Acousta-stuf UK?

Acousta-stuf is a nylon-polyamide material. It's certainly very good, but frankly, no more or less in this application than plenty of other available materials, most of which are a whole lot cheaper. Remember, all damping in an MLTL is there for is to attenuate unwanted harmonic resonances, and a properly designed enclosure shouldn't need much. All materials have different attenuation characteristics, but this tends to be of greater significance in ~aperiodic TLs, rather than highly resonant QW lines like an MLTL.
 
Hi keladrin

have you thought about long haired wool, the original material(Used to be called Dr Baileys wool). I have listened and measured long and hard to both approaches and prefer LHW by a good mile. If you are interested drop me a PM and I will look out the addresses for suppliers, or depending how much you need I think I have about 2kgs left in my stash....This stuff is now hard to come by due to EU regulations having changed......

Scott,
I can't find the reference at the moment, but there is also the question of arresting the wave speed to achieve phase coherence front and back, which I understand is what LHW is best at.

Ed
 
Not heard that notion before. Sounds like one of Bradbury's ideas though, or something based on it. I can point out, on a related matter, that damping does not slow the speed of sound sufficiently to have an especially dramatic affect on the tuning frequency. And ideally, you don't want it to do anything at all to the fundamental in a properly designed resonant line. AFAIK, LHW's damping functions are, weight for weight, probably the best out there -perfect for an aperiodic line like Bailey's cabinets. But the material shouldn't be a particularly significant issue for QW lines, because they don't need a great deal to damp out the unwanted upper harmonics, which are pretty easy to take down.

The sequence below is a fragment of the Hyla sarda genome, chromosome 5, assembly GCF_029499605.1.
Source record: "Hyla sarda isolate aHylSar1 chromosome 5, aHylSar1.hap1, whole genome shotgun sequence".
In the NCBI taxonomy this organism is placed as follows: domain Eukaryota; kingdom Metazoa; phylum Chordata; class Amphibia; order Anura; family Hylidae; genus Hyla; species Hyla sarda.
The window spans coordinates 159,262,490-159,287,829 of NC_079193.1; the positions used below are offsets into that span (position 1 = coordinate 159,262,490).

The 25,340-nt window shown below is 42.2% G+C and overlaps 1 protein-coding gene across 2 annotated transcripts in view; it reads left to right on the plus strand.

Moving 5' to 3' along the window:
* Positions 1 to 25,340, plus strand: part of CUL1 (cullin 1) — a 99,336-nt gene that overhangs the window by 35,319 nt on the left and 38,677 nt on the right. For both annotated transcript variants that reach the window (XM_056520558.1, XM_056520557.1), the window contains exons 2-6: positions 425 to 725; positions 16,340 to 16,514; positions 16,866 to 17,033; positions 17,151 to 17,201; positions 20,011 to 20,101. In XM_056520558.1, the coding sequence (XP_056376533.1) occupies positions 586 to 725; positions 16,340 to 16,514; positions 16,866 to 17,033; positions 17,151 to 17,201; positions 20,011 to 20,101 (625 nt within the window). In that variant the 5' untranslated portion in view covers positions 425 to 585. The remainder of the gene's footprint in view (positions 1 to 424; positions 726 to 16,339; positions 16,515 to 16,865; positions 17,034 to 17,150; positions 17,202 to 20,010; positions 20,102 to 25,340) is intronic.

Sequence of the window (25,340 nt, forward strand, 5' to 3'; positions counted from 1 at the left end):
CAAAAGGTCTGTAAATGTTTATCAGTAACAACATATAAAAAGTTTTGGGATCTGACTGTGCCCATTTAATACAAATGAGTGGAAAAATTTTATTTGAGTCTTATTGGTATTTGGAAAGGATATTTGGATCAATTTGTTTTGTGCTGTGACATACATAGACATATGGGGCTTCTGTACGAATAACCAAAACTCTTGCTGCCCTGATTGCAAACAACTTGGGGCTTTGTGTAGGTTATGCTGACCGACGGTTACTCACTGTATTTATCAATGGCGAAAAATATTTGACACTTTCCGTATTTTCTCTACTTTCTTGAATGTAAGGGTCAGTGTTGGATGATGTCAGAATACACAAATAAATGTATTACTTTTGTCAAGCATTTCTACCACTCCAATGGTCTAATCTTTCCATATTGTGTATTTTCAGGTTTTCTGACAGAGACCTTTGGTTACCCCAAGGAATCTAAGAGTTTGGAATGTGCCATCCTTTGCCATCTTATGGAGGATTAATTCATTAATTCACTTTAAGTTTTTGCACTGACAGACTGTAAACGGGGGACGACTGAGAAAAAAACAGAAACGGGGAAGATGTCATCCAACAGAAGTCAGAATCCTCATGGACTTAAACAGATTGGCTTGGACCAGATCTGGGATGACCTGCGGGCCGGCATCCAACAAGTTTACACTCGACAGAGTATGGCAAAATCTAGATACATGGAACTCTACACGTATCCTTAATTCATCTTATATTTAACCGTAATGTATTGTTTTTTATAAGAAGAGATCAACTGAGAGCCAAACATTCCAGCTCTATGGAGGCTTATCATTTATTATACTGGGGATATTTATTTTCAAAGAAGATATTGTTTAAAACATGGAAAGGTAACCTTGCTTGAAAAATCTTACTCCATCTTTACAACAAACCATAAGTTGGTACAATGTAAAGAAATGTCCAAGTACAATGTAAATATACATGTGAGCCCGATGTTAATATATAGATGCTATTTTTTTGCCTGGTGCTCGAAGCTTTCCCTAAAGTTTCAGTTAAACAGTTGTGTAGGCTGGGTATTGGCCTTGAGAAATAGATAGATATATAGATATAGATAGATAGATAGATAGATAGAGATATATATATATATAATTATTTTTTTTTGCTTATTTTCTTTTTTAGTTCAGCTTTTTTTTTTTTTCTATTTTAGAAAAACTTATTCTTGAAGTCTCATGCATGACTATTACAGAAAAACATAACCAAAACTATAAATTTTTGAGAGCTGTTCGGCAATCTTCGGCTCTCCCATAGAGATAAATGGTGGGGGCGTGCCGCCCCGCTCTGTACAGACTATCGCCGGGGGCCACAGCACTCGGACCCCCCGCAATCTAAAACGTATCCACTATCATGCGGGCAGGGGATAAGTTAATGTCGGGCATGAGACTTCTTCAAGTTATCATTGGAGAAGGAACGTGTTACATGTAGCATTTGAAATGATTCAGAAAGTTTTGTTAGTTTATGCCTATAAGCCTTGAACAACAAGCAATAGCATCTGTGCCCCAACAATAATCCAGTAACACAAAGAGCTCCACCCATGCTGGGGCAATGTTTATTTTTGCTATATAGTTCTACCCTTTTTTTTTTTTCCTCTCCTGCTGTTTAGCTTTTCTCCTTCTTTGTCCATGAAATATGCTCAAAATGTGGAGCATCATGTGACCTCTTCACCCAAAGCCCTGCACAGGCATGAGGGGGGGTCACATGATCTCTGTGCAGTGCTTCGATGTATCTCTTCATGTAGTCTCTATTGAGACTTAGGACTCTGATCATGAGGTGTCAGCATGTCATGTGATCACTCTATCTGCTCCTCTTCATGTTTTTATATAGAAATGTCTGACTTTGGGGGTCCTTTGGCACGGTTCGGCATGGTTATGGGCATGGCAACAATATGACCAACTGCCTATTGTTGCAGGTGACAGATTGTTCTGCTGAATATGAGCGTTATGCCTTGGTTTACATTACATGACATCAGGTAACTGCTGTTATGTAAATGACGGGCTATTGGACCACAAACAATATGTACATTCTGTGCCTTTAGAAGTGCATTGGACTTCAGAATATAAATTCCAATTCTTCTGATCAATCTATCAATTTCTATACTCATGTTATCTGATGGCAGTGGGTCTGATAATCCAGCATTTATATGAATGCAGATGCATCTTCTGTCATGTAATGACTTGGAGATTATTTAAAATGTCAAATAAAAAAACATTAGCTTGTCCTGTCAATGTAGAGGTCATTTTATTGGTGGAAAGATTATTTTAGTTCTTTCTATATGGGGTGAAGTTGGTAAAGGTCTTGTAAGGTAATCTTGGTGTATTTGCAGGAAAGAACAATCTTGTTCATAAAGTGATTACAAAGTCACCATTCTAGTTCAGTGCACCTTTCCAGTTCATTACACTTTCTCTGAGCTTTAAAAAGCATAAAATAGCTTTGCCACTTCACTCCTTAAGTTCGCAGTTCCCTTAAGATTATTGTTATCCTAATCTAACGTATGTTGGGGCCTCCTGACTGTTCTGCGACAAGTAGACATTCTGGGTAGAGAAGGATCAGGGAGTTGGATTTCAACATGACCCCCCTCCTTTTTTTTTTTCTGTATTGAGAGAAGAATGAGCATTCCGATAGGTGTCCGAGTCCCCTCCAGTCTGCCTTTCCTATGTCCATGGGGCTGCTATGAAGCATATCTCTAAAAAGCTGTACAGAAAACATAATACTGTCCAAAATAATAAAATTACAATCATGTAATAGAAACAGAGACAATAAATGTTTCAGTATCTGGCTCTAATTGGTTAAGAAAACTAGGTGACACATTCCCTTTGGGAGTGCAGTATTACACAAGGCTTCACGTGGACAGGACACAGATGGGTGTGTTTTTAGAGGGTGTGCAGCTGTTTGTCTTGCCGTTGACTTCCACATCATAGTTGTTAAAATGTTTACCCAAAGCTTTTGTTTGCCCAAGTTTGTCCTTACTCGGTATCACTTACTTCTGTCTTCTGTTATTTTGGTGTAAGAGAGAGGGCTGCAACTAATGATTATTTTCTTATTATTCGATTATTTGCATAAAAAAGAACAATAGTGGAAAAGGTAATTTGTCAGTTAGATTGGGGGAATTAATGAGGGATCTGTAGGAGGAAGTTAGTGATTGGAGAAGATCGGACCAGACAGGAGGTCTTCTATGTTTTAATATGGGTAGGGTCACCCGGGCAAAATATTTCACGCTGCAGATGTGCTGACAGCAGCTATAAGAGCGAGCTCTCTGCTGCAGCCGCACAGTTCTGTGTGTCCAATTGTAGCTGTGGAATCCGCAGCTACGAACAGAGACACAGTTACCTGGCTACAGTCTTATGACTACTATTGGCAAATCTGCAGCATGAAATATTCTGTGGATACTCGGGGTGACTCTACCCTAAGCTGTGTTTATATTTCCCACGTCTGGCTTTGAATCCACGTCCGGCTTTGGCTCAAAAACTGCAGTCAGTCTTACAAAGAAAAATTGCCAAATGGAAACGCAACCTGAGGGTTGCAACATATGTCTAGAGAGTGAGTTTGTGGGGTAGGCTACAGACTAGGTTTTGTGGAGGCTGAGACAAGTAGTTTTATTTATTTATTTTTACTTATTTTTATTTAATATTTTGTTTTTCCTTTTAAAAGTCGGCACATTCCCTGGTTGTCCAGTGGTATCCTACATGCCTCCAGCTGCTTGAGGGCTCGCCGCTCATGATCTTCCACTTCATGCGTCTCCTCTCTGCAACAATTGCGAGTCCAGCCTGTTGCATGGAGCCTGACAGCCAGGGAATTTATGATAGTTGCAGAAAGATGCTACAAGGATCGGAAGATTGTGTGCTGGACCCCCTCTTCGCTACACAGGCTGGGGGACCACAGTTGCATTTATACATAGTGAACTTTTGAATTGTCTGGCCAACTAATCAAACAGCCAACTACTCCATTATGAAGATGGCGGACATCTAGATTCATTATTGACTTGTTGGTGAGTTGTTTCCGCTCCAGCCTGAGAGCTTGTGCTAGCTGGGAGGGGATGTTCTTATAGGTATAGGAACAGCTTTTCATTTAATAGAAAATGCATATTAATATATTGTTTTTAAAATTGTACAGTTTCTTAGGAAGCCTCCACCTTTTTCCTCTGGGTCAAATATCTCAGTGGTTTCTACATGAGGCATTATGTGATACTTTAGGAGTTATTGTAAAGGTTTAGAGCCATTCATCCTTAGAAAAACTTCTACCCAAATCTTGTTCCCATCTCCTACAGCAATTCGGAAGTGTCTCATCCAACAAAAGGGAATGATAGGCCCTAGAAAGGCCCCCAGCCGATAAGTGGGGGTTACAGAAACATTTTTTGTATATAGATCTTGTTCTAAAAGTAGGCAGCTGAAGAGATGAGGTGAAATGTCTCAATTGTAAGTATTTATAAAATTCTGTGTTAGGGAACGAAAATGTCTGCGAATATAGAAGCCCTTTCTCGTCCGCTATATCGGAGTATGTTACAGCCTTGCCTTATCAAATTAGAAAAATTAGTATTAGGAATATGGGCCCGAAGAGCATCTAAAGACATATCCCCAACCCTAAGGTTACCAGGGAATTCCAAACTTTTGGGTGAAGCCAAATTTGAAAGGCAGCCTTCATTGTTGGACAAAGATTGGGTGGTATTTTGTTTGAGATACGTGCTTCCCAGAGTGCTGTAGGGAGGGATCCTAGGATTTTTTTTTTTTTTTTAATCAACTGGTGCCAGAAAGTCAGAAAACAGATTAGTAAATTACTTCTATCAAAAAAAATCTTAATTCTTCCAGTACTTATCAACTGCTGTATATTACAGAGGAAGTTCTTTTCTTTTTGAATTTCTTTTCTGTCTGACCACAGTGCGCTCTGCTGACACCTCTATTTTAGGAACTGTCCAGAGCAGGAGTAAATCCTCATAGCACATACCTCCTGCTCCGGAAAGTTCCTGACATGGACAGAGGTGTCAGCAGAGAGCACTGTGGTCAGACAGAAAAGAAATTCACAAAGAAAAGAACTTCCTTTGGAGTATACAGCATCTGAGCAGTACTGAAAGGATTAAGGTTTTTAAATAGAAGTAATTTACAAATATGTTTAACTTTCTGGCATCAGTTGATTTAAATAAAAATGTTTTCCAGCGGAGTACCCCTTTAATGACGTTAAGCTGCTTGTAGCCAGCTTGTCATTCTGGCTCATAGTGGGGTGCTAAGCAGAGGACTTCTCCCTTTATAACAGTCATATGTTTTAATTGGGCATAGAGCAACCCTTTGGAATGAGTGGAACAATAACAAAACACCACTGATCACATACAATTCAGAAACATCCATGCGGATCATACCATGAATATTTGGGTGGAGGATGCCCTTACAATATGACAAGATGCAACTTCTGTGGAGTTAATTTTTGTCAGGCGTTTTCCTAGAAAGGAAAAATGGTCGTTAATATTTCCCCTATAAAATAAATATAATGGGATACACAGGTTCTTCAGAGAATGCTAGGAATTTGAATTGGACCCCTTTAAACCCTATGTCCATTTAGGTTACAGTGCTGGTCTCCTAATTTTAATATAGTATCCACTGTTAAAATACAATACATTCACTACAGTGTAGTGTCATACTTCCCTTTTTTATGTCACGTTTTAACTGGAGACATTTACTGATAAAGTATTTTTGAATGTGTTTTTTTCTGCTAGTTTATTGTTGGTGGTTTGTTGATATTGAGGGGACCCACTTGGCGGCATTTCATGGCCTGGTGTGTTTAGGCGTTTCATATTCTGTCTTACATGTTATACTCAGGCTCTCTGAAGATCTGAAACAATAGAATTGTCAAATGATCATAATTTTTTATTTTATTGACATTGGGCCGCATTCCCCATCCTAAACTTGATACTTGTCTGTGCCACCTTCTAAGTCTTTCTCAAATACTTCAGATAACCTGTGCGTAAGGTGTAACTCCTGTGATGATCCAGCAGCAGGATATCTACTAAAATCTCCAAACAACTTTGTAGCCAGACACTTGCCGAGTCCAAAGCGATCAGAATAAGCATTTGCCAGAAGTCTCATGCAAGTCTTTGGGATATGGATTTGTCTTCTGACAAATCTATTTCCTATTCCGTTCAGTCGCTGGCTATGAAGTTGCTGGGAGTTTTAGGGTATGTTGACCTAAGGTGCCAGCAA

Hi Scottmoose,

I always fine-tune my cabinets after damping and it does always effect the tuning about 3Hz or so for half fill. You can see the effect of adding the wadding by using a frequency generator and marking the point at which cone excusion is minimum. This is easy to see with a Jordan as you get a definate 'width' of the blur when viewed sideways as it vibrates - just shine a light on it.
 
Oh, I'd be the last to disagree, but as I mentioned above, my point is simply that I don't consider 2-3Hz difference in F3 to be especially significant. 5 - 10Hz? Sure.

Either way, IMO, it's better to design a pipe to go to a target frequency from scratch, rather than trying to achieve it with damping materials. If you get another whisker of extension once it's damped down, that's simply a bonus & secondary to the damping's primary objective of flattening the harmonic resonances.